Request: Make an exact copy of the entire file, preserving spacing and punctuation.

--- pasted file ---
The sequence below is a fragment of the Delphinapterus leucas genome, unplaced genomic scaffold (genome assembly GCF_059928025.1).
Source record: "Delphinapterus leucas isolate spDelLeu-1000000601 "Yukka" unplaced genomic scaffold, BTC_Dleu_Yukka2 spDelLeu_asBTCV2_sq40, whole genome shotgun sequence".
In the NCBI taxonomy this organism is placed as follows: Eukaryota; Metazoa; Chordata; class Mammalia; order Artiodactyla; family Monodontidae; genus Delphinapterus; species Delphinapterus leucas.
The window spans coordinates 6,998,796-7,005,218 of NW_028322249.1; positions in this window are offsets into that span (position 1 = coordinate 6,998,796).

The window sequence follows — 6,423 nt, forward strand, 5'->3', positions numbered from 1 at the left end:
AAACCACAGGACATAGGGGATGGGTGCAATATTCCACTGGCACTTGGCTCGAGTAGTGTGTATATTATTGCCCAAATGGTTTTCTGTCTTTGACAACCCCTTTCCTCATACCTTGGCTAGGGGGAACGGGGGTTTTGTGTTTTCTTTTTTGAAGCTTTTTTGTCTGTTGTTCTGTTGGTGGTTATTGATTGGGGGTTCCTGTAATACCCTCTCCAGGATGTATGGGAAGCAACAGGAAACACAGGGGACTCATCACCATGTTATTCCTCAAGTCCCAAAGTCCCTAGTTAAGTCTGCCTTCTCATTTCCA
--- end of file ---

The sequence below is a fragment of the Delphinapterus leucas genome, unplaced genomic scaffold (genome assembly GCF_059928025.1).
Source record: "Delphinapterus leucas isolate spDelLeu-1000000601 "Yukka" unplaced genomic scaffold, BTC_Dleu_Yukka2 spDelLeu_asBTCV2_sq40, whole genome shotgun sequence".
In the NCBI taxonomy this organism is placed as follows: Eukaryota; Metazoa; Chordata; class Mammalia; order Artiodactyla; family Monodontidae; genus Delphinapterus; species Delphinapterus leucas.
The window spans coordinates 6,998,796-7,005,218 of NW_028322249.1; positions in this window are offsets into that span (position 1 = coordinate 6,998,796).

The window sequence follows — 6,423 nt, forward strand, 5'->3', positions numbered from 1 at the left end:
AAACCACAGGACATAGGGGATGGGTGCAATATTCCACTGGCACTTGGCTCGAGTAGTGTGTATATTATTGCCCAAATGGTTTTCTGTCTTTGACAACCCCTTTCCTCATACCTTGGCTAGGGGGAACGGGGGTTTTGTGTTTTCTTTTTTGAAGCTTTTTTGTCTGTTGTTCTGTTGGTGGTTATTGATTGGGGGTTCCTGTAATACCCTCTCCAGGATGTATGGGAAGCAACAGGAAACACAGGGGACTCATCACCATGTTATTCCTCAAGTCCCAAAGTCCCTAGTTAAGTCTGCCTTCTCATTTCCA